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Ray Malavasi

Sport: Football

Born: November 8, 1930

Died: December 15, 1987

Town: Passaic, New Jersey

Raymondo Giuseppi Giovanni Baptiste Malavasi was born November 8, 1930 in Passaic. A popular and athletic boy who excelled at a number of sports, Ray was a serious student who set his sights on a career in civil engineering. He earned an appointment to West Point, where he studied engineering and played football for Army under coach Red Blaik and assistant Vince Lombardi. Ray was one 43 varsity players discharged in the wake of a cribbing scandal in 1952. He completed his degree at Mississippi State and coached freshman football for a year before being commissioned as a second lieutenant in the army.

After his military service, Ray embarked on a coaching career that saw him work as an assistant at Minnesota, Memphis State and Wake Forest. In 1962, he was hired by the AFL Denver Broncos as personnel director, and also coached the defensive line under coach Jack Faulkner. The two formed a longtime friendship and would work together with the NFL Rams in the 1970s and 1980s. The Broncos struggled during their early years and in 1966 Ray was promoted to interim coach after Mac Speedie was fired two games into the regular season. Denver went 4–8 in Ray’s first shot at a pro coaching job.

From Denver, Ray spent two years as an assistant coach in the CFL, then worked for the Buffalo Bills and Oakland Raiders in the NFL. As linebackers coach with the Raiders, Ray helped develop fellow New Jerseyan Phil Villapiano. In 1973, the Los Angeles Rams hired Chuck Knox as head coach. He in turn hired Ray as defensive coordinator. The Raiders accused Knox and the Rams of tampering with Ray when he was still under contract; Ray had to submit to a lie detector test to prove that this was false.

As an assistant to Knox in L.A., Ray was instrumental in assembling a dominant defensive front four, which starred Jack Youngblood, Merlin Olsen, Fred Dryer and Larry Brooks, as well as a linebacking corps led by Hacksaw Reynolds.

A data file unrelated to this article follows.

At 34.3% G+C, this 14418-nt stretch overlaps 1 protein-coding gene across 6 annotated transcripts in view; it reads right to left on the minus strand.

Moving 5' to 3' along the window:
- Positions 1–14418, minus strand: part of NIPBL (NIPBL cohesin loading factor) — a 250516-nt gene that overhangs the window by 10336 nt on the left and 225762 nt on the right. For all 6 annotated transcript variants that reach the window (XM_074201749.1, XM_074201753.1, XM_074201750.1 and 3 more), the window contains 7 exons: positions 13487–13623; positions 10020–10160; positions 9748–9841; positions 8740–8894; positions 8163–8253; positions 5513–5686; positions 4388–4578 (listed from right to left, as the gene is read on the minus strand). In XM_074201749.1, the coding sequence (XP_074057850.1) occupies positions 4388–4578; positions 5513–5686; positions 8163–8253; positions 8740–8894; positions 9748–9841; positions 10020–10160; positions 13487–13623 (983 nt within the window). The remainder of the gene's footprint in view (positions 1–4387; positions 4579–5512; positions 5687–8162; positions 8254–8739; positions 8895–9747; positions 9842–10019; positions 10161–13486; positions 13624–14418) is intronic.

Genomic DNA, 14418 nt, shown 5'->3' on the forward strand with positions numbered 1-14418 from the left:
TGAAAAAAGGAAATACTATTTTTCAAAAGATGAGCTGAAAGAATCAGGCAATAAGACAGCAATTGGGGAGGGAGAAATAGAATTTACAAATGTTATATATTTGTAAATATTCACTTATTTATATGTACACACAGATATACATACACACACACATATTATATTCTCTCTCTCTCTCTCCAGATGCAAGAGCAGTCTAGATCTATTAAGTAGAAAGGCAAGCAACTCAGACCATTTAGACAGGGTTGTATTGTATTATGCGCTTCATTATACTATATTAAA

After the 1977 season, Knox left the Rams to coach the Buffalo Bills. Ray applied for the L.A. job, but the Rams hired George Allen instead. He tabbed Ray as his defensive coordinator. Allen was a strict disciplinarian and some Rams stars—most notably linebacker Isiah Robertson—revolted. After two lackluster exhibition games, owner Carroll Rosenbloom fired Allen and promoted Ray to head coach. Colorful and outspoken, Ray was very popular with the players.

The Rams had loads of talent and Ray made the most of it, guiding the team to a 12–4 record in the first year the NFL played a 16-game schedule. The Rams defeated the Vikings in the opening round of the playoffs 34–10, but lost to the Cowboys 28–0 in the NFC Championship. The game was actually a rugged defensive battle until the fourth quarter, when Dallas scored three touchdowns.

The Rams went 9–7 in 1979 and outscored their opponents by just 14 points. They had just enough to hold off a pesky Saints team to win the NFC West, thanks to young Vince Ferragamo, who took over at quarterback after an injury to starter Pat Haden. The Rams edged the Cowboys 21–19 in their opening playoff game, and squeaked by the Tampa Bay Buccaneers in the NFC Championship 9–0. Their magical season ended in Super Bowl XIV against the Steelers. L.A. led 19–17 heading into the fourth quarter, but a 73-yard TD pass from Terry Bradshaw to John Stallworth gave Pittsburgh a lead and the Steelers won 31–19.

The Rams went 11–5 in 1980 but followed that up with two losing campaigns. After going 2–7 in the strike-shortened 1982 season, he was fired and replaced by USC coaching legend John Robinson.

Ray kept his hand in coaching, taking a job as an assistant with the L.A. Express of the newly formed USFL in 1984. Ray’s former GM with the Rams, Don Klosterman, hired him to work with the team’s defense. He helped the Express make the playoffs, where they played the longest game in pro football history—a 27–21 triple-overtime victory over the Michigan Panthers that lasted 93 minutes. Ray also coached the Australian national football team on a tour of Europe, and worked on a book about coaching techniques. In addition, Ray worked briefly with Pro Sports Management, a company run by Hank Stram and Oscar Robertson, and was involved with two restaurants in Orange County. Ray also put his engineering degree to work. He was hired by a company that specialized in holography, creating some of the first security holograms for credit cards.

Ray passed away in 1987 in Santa Ana at age 57 after suffering a heart attack. He had undergone bypass surgery prior to the 1979 season but had not experienced any health issues prior to his death.


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